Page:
The Bangko Sentral ng Pilipinas (BSP) is appalled that far more people patronize the so-called parallel market for foreign exchange (forex) than they do the formal forex market known as the PDS, and vowed last Friday to liberalize the rules further to encourage consumers to keep clear of unregulated markets.
According to BSP Governor Nestor A. Espenilla Jr., they were evaluating data from the PDS and compared it against the parallel market and found that the volume of transactions alone staggers the mind.
He said that, while the formal market represented by the PDS is capable of handing $600 million worth of transactions daily, the parallel market, sometimes known as the black market, can easily process $1 billion or more. This market includes the various and unregulated money-service businesses.
“This is outrageous. For transactions to be happening in the unregulated parallel markets, this has got to change,” Espenilla said.
Espenilla vowed to take greater care of the formal forex market that represents a “very important focus” during his term as central bank governor. Espenilla assumed the top post at the BSP only on July 3 this year.
“Looking at the PDS…what’s being dealt…the order of the magnitude is about $600 million. But when we started collecting data [from] the money-service businesses, it’s in the order of more than $1 billion,” he said, scandalized.
Part of the reforms Espenilla is looking at include the liberalization of existing rules on forex transactions to make the exchange more risk-based but transparent.
“We recognize that the forex market today remains restrictive, difficult, opaque, shallow. It is a throwback to the time when forex was scarce and reserves were meager and market confidence was very low,” the governor said.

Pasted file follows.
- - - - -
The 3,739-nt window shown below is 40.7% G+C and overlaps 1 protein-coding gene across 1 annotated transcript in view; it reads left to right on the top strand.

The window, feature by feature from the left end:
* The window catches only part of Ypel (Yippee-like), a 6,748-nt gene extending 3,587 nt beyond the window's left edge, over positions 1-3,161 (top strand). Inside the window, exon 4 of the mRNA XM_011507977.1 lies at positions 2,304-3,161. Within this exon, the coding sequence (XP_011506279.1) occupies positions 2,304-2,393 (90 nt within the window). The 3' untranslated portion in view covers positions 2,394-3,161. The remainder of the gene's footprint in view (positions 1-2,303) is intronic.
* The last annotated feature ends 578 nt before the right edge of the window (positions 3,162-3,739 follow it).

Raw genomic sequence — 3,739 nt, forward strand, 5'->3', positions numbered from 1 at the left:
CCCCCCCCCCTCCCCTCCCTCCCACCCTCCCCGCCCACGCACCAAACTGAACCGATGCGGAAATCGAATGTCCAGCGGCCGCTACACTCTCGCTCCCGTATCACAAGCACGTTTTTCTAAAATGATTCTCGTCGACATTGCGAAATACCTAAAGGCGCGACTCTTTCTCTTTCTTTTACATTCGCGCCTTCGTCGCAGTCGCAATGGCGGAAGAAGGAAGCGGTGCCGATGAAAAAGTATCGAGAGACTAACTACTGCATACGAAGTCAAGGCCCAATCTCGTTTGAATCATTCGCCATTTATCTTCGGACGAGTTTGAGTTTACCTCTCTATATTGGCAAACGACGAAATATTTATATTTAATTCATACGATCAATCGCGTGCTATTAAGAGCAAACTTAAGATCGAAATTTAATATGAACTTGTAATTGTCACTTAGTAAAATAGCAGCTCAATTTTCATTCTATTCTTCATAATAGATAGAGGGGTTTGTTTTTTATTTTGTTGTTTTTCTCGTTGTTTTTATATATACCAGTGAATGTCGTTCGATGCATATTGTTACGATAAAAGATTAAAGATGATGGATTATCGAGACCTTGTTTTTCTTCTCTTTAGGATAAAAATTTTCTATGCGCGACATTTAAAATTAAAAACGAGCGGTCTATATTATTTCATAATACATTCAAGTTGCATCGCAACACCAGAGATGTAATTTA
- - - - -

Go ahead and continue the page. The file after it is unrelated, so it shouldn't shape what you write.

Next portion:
“Today, it’s an entirely different picture. To preserve those rules in a market that is rapidly growing is to impede the growth of the market itself. It simply adds to the cost of doing business and just creates a bigger and bigger black market,” he added.
The governor also said he will focus on reshaping the local financial system to respond quickly to the needs of the economy, particularly giving emphasis on evolving technological advances in the industry.
Key reforms to developing the local debt market is also expected from Espenilla, seeing this as a “crucial component” to sustain the economy’s growthmomentum.
“Our growth cannot be just founded on lending by banks, as bank regulator, I know how unstable that situation can be. Banks are inherently short-funded. To be funding these long-term assets creates strategic instability that is very uncomfortable for regulators,” Espenilla said.